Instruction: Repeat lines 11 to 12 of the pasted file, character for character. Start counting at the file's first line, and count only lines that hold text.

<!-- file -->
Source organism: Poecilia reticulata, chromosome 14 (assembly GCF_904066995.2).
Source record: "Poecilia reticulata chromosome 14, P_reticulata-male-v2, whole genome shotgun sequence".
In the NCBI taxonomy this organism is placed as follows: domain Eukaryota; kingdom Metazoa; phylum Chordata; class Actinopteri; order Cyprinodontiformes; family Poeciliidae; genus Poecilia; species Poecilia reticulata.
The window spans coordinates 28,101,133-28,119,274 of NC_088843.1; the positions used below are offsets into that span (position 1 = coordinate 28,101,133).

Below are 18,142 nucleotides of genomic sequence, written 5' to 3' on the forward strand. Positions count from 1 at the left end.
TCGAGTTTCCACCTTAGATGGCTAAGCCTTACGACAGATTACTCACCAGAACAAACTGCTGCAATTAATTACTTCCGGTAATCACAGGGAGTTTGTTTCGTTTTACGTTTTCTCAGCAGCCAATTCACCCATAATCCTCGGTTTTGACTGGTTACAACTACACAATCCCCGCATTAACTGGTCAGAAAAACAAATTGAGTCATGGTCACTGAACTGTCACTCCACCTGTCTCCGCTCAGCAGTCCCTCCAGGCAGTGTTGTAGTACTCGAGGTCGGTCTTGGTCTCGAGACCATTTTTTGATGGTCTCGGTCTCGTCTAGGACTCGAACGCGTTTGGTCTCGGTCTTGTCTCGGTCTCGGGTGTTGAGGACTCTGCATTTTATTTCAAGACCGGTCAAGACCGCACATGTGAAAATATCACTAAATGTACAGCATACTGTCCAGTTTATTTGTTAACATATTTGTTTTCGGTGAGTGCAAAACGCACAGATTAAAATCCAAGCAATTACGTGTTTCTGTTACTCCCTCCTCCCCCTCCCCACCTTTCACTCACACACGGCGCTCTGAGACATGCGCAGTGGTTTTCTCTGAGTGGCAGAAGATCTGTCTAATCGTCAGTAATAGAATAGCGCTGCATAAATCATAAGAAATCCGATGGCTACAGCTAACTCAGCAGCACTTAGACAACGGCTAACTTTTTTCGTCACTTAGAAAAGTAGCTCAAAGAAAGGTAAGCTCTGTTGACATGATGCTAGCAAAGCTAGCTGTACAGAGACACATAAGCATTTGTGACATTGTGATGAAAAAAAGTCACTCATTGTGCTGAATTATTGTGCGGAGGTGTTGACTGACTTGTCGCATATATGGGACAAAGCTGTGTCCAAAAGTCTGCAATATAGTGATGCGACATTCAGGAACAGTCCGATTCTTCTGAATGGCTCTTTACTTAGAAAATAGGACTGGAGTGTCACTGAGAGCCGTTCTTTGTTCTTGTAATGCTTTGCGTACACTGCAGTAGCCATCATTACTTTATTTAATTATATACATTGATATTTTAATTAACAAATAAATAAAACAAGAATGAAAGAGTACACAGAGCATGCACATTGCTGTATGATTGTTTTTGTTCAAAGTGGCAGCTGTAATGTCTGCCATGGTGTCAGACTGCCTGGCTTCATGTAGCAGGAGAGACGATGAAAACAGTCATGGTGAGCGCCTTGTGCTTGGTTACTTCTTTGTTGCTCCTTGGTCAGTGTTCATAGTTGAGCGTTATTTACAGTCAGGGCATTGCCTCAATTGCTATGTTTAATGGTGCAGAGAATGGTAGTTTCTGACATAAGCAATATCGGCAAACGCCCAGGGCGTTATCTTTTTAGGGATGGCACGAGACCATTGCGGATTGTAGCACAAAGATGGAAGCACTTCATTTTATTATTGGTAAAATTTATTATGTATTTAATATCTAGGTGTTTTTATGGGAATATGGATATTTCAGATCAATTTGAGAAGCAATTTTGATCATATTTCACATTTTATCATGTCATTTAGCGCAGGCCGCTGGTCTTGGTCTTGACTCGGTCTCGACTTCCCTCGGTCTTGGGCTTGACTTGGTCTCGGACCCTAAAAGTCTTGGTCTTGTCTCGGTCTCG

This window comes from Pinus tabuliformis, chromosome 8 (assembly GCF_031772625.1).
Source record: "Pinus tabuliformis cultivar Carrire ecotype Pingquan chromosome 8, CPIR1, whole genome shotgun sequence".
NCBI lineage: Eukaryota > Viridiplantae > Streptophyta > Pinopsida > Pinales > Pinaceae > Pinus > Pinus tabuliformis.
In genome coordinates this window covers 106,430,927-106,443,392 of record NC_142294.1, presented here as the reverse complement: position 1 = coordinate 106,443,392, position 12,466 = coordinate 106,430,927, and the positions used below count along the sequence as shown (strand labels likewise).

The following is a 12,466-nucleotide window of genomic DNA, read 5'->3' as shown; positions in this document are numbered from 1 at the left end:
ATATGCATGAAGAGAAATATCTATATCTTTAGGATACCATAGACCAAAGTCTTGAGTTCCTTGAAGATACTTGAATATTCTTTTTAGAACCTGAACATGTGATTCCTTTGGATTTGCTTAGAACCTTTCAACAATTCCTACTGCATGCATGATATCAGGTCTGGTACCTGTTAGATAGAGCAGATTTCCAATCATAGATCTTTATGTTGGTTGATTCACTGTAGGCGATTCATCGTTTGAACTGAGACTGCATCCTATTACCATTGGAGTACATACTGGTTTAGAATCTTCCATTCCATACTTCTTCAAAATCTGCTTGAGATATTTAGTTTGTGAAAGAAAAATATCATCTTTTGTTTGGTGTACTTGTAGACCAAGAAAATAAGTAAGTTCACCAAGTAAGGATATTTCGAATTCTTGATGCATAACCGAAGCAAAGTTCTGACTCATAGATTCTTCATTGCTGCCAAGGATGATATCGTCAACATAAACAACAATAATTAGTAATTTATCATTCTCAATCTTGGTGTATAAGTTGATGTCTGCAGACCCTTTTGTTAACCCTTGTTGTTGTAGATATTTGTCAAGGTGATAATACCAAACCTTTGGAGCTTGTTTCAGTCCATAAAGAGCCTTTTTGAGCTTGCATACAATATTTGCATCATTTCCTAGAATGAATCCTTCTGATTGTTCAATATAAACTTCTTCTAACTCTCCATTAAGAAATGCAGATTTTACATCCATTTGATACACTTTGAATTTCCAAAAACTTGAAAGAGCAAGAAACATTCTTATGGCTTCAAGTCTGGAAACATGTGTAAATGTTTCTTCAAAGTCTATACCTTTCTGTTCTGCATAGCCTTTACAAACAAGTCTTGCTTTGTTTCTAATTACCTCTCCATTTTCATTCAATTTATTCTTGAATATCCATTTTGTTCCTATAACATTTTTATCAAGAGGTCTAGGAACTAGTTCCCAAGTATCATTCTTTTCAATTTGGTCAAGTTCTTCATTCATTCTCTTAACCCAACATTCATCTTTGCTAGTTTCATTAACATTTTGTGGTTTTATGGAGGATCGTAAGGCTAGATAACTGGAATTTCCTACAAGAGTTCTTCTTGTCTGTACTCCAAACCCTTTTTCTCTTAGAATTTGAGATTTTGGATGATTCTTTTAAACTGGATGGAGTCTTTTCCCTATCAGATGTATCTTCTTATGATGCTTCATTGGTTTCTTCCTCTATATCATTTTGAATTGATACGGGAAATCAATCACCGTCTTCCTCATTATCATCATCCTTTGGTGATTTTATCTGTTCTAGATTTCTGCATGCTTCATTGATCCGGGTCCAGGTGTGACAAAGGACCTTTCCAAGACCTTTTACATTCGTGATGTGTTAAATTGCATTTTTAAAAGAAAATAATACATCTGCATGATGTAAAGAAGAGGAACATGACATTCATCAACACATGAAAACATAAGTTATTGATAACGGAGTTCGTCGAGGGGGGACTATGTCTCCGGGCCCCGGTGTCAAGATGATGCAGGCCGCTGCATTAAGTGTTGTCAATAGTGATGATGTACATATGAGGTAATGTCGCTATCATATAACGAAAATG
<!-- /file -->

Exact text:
The following is a 12,466-nucleotide window of genomic DNA, read 5'->3' as shown; positions in this document are numbered from 1 at the left end:
ATATGCATGAAGAGAAATATCTATATCTTTAGGATACCATAGACCAAAGTCTTGAGTTCCTTGAAGATACTTGAATATTCTTTTTAGAACCTGAACATGTGATTCCTTTGGATTTGCTTAGAACCTTTCAACAATTCCTACTGCATGCATGATATCAGGTCTGGTACCTGTTAGATAGAGCAGATTTCCAATCATAGATCTTTATGTTGGTTGATTCACTGTAGGCGATTCATCGTTTGAACTGAGACTGCATCCTATTACCATTGGAGTACATACTGGTTTAGAATCTTCCATTCCATACTTCTTCAAAATCTGCTTGAGATATTTAGTTTGTGAAAGAAAAATATCATCTTTTGTTTGGTGTACTTGTAGACCAAGAAAATAAGTAAGTTCACCAAGTAAGGATATTTCGAATTCTTGATGCATAACCGAAGCAAAGTTCTGACTCATAGATTCTTCATTGCTGCCAAGGATGATATCGTCAACATAAACAACAATAATTAGTAATTTATCATTCTCAATCTTGGTGTATAAGTTGATGTCTGCAGACCCTTTTGTTAACCCTTGTTGTTGTAGATATTTGTCAAGGTGATAATACCAAACCTTTGGAGCTTGTTTCAGTCCATAAAGAGCCTTTTTGAGCTTGCATACAATATTTGCATCATTTCCTAGAATGAATCCTTCTGATTGTTCAATATAAACTTCTTCTAACTCTCCATTAAGAAATGCAGATTTTACATCCATTTGATACACTTTGAATTTCCAAAAACTTGAAAGAGCAAGAAACATTCTTATGGCTTCAAGTCTGGAAACATGTGTAAATGTTTCTTCAAAGTCTATACCTTTCTGTTCTGCATAGCCTTTACAAACAAGTCTTGCTTTGTTTCTAATTACCTCTCCATTTTCATTCAATTTATTCTTGAATATCCATTTTGTTCCTATAACATTTTTATCAAGAGGTCTAGGAACTAGTTCCCAAGTATCATTCTTTTCAATTTGGTCAAGTTCTTCATTCATTCTCTTAACCCAACATTCATCTTTGCTAGTTTCATTAACATTTTGTGGTTTTATGGAGGATCGTAAGGCTAGATAACTGGAATTTCCTACAAGAGTTCTTCTTGTCTGTACTCCAAACCCTTTTTCTCTTAGAATTTGAGATTTTGGATGATTCTTTTAAACTGGATGGAGTCTTTTCCCTATCAGATGTATCTTCTTATGATGCTTCATTGGTTTCTTCCTCTATATCATTTTGAATTGATACGGGAAATCAATCACCGTCTTCCTCATTATCATCATCCTTTGGTGATTTTATCTGTTCTAGATTTCTGCATGCTTCATTGATCCGGGTCCAGGTGTGACAAAGGACCTTTCCAAGACCTTTTACATTCGTGATGTGTTAAATTGCATTTTTAAAAGAAAATAATACATCTGCATGATGTAAAGAAGAGGAACATGACATTCATCAACACATGAAAACATAAGTTATTGATAACGGAGTTCGTCGAGGGGGGACTATGTCTCCGGGCCCCGGTGTCAAGATGATGCAGGCCGCTGCATTAAGTGTTGTCAATAGTGATGATGTACATATGAGGTAATGTCGCTATCATATAACGAAAATG